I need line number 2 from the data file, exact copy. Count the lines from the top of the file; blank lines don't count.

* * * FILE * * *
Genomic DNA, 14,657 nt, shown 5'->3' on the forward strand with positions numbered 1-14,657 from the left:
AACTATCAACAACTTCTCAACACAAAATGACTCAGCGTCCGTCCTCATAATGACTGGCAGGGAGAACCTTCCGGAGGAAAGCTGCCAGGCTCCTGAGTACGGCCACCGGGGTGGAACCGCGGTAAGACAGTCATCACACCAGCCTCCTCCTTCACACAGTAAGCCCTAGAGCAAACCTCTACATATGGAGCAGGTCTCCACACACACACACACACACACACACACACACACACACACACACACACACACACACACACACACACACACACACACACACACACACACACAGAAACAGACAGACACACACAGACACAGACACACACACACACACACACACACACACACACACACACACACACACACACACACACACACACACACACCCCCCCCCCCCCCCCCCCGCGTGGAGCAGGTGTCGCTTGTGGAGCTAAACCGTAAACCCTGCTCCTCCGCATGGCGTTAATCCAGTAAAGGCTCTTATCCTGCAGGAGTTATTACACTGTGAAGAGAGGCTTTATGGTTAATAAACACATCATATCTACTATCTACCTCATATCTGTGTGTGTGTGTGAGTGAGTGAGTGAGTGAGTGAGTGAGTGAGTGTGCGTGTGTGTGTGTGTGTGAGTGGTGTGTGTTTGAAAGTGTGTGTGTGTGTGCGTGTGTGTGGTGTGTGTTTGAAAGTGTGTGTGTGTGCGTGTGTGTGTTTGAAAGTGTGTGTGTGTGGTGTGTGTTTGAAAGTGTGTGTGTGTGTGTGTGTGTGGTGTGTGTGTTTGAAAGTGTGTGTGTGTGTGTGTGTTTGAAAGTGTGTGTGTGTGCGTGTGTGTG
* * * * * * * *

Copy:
AACTATCAACAACTTCTCAACACAAAATGACTCAGCGTCCGTCCTCATAATGACTGGCAGGGAGAACCTTCCGGAGGAAAGCTGCCAGGCTCCTGAGTACGGCCACCGGGGTGGAACCGCGGTAAGACAGTCATCACACCAGCCTCCTCCTTCACACAGTAAGCCCTAGAGCAAACCTCTACATATGGAGCAGGTCTCCACACACACACACACACACACACACACACACACACACACACACACACACACACACACACACACACACACACACACACACACACACACACAGAAACAGACAGACACACACAGACACAGACACACACACACACACACACACACACACACACACACACACACACACACACACACACACACACACACACCCCCCCCCCCCCCCCCCCGCGTGGAGCAGGTGTCGCTTGTGGAGCTAAACCGTAAACCCTGCTCCTCCGCATGGCGTTAATCCAGTAAAGGCTCTTATCCTGCAGGAGTTATTACACTGTGAAGAGAGGCTTTATGGTTAATAAACACATCATATCTACTATCTACCTCATATCTGTGTGTGTGTGTGAGTGAGTGAGTGAGTGAGTGAGTGAGTGAGTGTGCGTGTGTGTGTGTGTGTGAGTGGTGTGTGTTTGAAAGTGTGTGTGTGTGTGCGTGTGTGTGGTGTGTGTTTGAAAGTGTGTGTGTGTGCGTGTGTGTGTTTGAAAGTGTGTGTGTGTGGTGTGTGTTTGAAAGTGTGTGTGTGTGTGTGTGTGTGGTGTGTGTGTTTGAAAGTGTGTGTGTGTGTGTGTGTTTGAAAGTGTGTGTGTGTGCGTGTGTGTG